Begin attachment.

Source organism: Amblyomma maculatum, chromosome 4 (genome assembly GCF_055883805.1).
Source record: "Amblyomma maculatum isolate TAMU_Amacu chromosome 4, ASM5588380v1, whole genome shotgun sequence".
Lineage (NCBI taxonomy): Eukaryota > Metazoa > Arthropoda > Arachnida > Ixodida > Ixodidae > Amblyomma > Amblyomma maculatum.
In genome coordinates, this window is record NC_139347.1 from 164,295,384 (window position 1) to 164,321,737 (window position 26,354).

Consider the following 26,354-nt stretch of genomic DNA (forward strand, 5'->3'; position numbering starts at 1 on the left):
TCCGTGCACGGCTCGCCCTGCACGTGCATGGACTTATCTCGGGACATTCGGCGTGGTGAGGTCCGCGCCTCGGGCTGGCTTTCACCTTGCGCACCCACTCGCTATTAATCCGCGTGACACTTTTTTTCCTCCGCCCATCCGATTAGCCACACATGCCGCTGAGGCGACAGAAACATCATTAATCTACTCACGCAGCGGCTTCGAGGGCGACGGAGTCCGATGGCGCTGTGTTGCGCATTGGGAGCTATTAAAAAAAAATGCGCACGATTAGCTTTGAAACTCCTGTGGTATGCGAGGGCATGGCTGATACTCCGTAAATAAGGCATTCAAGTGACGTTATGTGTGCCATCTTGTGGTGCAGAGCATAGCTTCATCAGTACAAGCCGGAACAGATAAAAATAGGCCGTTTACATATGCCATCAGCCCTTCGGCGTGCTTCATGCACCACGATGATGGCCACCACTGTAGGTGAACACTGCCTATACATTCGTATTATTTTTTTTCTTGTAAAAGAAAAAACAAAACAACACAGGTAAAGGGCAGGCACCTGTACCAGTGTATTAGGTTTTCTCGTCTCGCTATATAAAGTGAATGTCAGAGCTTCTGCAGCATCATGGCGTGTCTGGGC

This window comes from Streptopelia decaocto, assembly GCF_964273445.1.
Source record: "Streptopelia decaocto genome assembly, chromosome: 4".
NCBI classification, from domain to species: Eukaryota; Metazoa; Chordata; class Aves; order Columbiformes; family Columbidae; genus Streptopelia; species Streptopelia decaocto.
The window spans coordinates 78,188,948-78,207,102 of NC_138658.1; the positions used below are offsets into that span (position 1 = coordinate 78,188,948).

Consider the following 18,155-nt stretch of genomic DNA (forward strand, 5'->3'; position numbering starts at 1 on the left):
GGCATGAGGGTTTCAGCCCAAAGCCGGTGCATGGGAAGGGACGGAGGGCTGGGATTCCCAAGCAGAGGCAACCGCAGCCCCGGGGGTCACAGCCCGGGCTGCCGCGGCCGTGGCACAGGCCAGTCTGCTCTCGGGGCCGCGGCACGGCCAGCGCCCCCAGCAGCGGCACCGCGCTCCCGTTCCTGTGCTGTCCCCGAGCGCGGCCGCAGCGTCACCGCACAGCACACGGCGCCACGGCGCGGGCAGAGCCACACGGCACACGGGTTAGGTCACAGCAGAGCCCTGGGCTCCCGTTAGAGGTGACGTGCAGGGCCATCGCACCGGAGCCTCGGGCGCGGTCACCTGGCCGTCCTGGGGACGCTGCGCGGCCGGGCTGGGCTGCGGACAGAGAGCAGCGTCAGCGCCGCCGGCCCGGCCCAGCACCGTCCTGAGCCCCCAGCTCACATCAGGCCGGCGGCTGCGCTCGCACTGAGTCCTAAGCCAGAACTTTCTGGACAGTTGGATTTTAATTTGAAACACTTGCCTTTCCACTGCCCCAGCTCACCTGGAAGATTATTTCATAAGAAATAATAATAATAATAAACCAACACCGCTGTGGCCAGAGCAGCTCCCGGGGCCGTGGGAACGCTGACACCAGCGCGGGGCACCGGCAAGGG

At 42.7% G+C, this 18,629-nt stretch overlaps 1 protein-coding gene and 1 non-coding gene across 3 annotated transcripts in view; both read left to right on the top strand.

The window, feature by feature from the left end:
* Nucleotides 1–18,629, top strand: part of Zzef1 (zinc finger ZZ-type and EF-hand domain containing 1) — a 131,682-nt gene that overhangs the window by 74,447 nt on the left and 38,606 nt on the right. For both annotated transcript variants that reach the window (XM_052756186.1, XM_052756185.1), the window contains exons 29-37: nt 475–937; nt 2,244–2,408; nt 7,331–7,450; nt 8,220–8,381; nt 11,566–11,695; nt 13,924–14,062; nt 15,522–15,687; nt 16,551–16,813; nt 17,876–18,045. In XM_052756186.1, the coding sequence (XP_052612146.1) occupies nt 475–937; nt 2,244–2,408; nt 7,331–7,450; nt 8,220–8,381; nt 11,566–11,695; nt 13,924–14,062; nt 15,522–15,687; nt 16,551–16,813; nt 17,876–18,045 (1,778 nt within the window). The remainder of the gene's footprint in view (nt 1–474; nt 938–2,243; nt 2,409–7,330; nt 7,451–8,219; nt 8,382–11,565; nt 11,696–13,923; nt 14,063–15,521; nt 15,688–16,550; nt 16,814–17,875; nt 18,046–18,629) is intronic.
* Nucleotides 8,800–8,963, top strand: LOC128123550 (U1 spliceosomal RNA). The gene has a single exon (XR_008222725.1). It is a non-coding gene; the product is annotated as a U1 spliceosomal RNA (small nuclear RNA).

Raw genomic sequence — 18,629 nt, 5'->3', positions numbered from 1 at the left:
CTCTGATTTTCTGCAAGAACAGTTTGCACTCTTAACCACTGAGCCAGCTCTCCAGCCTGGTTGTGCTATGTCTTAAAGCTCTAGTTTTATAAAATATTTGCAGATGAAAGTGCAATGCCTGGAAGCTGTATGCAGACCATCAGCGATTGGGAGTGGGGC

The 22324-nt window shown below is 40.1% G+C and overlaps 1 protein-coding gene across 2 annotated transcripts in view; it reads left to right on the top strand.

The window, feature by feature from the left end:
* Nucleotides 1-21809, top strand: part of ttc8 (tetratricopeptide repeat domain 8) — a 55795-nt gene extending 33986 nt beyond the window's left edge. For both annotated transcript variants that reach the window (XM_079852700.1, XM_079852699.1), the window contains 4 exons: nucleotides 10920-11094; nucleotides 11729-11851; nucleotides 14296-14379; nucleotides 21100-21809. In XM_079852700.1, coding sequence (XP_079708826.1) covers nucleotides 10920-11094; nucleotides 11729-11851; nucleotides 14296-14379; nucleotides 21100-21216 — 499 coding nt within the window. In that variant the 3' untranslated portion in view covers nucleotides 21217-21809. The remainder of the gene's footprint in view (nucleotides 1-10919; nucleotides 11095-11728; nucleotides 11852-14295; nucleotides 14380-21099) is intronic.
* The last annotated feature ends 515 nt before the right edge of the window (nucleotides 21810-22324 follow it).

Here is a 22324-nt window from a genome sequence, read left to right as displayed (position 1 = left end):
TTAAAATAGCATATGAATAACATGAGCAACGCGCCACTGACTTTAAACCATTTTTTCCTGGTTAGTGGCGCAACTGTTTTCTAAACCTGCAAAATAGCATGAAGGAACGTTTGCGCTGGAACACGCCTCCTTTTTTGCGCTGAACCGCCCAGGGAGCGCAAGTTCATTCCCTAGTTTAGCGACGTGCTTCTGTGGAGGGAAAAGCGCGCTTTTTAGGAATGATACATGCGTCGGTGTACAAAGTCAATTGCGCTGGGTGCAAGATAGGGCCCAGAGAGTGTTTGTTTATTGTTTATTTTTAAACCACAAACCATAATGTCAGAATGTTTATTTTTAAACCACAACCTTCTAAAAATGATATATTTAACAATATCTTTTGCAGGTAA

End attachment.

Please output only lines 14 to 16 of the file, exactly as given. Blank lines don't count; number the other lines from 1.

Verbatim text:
The window, feature by feature from the left end:
* Nucleotides 1–18,629, top strand: part of Zzef1 (zinc finger ZZ-type and EF-hand domain containing 1) — a 131,682-nt gene that overhangs the window by 74,447 nt on the left and 38,606 nt on the right. For both annotated transcript variants that reach the window (XM_052756186.1, XM_052756185.1), the window contains exons 29-37: nt 475–937; nt 2,244–2,408; nt 7,331–7,450; nt 8,220–8,381; nt 11,566–11,695; nt 13,924–14,062; nt 15,522–15,687; nt 16,551–16,813; nt 17,876–18,045. In XM_052756186.1, the coding sequence (XP_052612146.1) occupies nt 475–937; nt 2,244–2,408; nt 7,331–7,450; nt 8,220–8,381; nt 11,566–11,695; nt 13,924–14,062; nt 15,522–15,687; nt 16,551–16,813; nt 17,876–18,045 (1,778 nt within the window). The remainder of the gene's footprint in view (nt 1–474; nt 938–2,243; nt 2,409–7,330; nt 7,451–8,219; nt 8,382–11,565; nt 11,696–13,923; nt 14,063–15,521; nt 15,688–16,550; nt 16,814–17,875; nt 18,046–18,629) is intronic.
* Nucleotides 8,800–8,963, top strand: LOC128123550 (U1 spliceosomal RNA). The gene has a single exon (XR_008222725.1). It is a non-coding gene; the product is annotated as a U1 spliceosomal RNA (small nuclear RNA).